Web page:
Another Try at Digital Artwork
Just over a year ago, I wrote about my first ever attempt at using a tablet and digital pen to draw. I bought an XP-Pen Deco 01 tablet and downloaded Krita’s open source painting software to give it a shot. As I mentioned in last year’s post, this was quite a bit more difficult than I thought it would be. Although the pen was pretty responsive with good pressure sensitivity, I had a great deal of trouble coping with the pen not marking directly on my writing surface. This particular tablet doesn’t have a screen – captured pen strokes are translated to a connected computer. That was really difficult for me for some reason. I could see how practice would have helped, but ultimately I just abandoned it.
Fast forward to a month ago. I was about to leave for some extended travel, and decided it would be nice to have a tablet. I thought it would be great for watching movies on plane rides, but also for general use at home later. When I’m sitting with the kids and they’re watching cartoons, I often use my phone for internet browsing. I figured a larger screen might be better for that sort of activity. After some research, I decided to go with a Samsung Galaxy Tab S4. I considered an iPad since Apple seems to dominate the tablet realm, but I’m an Android guy, so I wanted to stay in that operating system.
I wasn’t specifically seeking something with drawing capabilities, but it turns out these Galaxy Tabs come with something called an S Pen. After getting the tablet set up (which I really love overall, by the way), I did some additional research to see which app might work for drawing. I didn’t have any expectations that it would go beyond my experience with the XP-Pen tablet, but I had some time to kill during my travels, so why not experiment? I sampled a couple app options, and settled on Autodesk Sketchbook.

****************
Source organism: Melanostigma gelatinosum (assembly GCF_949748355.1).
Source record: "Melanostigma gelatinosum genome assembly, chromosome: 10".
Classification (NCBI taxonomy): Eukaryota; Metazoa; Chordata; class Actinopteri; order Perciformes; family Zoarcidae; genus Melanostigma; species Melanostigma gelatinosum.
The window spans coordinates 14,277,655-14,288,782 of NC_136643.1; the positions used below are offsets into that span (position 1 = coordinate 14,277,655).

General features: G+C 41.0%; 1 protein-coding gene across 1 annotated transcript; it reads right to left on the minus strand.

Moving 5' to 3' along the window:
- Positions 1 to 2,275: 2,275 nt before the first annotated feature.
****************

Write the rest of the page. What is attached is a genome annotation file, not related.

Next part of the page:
To my great surprise, I’ve actually really taken to digital drawing on this tablet! I’ve been trying to put my finger on why exactly it’s become so appealing this time versus my attempt last year. As I alluded to above, I think the biggest reason is that I can actually see what I’m drawing from pen-to-tablet, without a need to view on a separate monitor. That instant tactile and visual input is huge for me apparently. Another major plus is the easy, almost instant access to it. Because I’m already using the tablet for other things, it’s not difficult to just pop the pen out, open an app, and do some casual sketching. With the other tablet, the barrier to using it was just a bit too high.
To this point, I’ve done four sketches with it (my oldest daughter has me beat with 12 sketches on this device already!). I’m going to break this into three separate posts I think, because it seems the topics sort of make sense that way. In this one, I’ll share my first two that were fairly rough. Next, I’ll provide a bit more detail on what I’ve liked about using the Autodesk Sketchbook app and a portrait that highlights some of what I’ve learned. The last post will be about my best digital portrait to date, which I believe shows major progress from my initial attempts.